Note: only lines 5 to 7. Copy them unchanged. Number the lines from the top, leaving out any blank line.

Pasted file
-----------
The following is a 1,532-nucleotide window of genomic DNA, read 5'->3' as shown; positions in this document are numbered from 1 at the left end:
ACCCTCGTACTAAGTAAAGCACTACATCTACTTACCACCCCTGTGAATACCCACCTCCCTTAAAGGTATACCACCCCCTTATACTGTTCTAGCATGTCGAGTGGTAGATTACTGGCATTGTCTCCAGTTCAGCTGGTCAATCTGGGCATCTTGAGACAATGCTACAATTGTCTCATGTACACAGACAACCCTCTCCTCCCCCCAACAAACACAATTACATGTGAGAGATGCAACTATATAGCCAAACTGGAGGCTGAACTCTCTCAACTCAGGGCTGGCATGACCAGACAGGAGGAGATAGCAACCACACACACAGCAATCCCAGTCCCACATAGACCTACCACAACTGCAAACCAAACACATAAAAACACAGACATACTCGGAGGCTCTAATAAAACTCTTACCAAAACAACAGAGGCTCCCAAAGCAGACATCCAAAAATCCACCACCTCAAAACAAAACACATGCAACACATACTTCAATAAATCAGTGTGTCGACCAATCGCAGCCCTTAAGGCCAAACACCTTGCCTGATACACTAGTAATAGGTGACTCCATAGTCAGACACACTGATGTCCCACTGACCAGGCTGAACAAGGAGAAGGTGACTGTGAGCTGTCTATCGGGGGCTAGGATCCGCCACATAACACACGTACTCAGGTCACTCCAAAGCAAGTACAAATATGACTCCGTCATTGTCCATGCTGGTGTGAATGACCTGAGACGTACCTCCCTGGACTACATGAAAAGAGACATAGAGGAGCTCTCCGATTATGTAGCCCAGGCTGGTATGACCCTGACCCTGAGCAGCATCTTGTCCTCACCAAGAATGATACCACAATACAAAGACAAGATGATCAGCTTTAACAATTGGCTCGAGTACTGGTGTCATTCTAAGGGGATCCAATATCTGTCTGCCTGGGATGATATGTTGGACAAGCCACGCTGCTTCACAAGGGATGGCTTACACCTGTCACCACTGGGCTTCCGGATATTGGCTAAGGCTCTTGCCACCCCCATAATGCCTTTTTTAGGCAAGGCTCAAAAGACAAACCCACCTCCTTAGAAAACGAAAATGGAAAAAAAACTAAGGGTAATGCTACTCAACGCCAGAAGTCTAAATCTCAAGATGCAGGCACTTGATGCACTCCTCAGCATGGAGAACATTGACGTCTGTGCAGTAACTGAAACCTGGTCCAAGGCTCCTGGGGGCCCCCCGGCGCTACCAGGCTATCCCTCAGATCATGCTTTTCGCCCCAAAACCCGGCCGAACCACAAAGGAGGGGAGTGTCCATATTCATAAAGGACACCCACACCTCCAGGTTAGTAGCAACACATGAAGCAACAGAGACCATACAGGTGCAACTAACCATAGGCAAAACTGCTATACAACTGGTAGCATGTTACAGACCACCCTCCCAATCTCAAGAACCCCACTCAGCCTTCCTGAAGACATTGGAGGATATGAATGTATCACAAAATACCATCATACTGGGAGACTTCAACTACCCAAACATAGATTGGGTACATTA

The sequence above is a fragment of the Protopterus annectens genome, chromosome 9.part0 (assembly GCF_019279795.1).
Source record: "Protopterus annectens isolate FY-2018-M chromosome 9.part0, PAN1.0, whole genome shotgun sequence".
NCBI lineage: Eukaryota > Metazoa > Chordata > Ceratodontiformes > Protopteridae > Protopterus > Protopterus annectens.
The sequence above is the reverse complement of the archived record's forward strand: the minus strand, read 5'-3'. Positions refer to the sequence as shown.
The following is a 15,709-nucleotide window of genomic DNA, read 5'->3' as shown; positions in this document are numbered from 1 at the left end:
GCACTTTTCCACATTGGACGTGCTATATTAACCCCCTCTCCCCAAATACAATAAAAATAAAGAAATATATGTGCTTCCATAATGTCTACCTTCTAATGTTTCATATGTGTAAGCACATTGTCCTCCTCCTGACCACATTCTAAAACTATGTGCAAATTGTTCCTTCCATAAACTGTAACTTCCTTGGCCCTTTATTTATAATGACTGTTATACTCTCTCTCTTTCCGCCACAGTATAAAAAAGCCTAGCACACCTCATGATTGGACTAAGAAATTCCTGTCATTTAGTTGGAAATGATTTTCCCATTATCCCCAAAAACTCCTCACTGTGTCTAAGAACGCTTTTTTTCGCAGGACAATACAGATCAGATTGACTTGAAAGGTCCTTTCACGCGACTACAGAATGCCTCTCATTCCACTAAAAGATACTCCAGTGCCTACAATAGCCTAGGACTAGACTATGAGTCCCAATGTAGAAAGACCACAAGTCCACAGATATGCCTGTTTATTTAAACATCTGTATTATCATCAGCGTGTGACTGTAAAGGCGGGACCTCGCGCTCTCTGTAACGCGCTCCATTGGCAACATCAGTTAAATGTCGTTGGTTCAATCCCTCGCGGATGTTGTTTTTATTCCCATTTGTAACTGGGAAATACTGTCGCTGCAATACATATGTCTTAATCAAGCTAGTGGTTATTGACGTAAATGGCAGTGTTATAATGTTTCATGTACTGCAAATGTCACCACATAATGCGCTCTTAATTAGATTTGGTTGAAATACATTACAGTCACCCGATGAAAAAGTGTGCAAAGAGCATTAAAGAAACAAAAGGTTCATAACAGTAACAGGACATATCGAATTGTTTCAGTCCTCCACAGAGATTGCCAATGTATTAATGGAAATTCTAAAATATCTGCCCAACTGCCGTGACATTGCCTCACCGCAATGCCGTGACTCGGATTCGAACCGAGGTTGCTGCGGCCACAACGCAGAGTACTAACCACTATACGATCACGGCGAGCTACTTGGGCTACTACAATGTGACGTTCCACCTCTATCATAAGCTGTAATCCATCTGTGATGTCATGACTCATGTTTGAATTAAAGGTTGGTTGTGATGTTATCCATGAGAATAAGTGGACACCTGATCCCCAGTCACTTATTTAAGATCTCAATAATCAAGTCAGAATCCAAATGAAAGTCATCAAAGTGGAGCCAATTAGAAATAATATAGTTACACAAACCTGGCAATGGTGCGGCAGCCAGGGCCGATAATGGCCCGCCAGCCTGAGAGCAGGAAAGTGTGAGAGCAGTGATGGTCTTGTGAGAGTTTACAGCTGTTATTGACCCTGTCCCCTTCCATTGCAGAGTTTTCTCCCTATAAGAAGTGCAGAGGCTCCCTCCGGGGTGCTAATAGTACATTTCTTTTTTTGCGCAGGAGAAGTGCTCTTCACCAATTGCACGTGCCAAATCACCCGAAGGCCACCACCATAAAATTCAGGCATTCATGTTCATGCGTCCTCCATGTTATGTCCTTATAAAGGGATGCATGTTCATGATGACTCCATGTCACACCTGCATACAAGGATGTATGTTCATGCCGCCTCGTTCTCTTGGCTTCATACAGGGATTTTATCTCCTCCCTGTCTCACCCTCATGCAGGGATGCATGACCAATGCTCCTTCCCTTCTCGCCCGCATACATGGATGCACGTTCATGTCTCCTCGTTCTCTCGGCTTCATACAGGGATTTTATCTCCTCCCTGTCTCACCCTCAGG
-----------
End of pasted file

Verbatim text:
NCBI lineage: Eukaryota > Metazoa > Chordata > Ceratodontiformes > Protopteridae > Protopterus > Protopterus annectens.
The sequence above is the reverse complement of the archived record's forward strand: the minus strand, read 5'-3'. Positions refer to the sequence as shown.
The following is a 15,709-nucleotide window of genomic DNA, read 5'->3' as shown; positions in this document are numbered from 1 at the left end: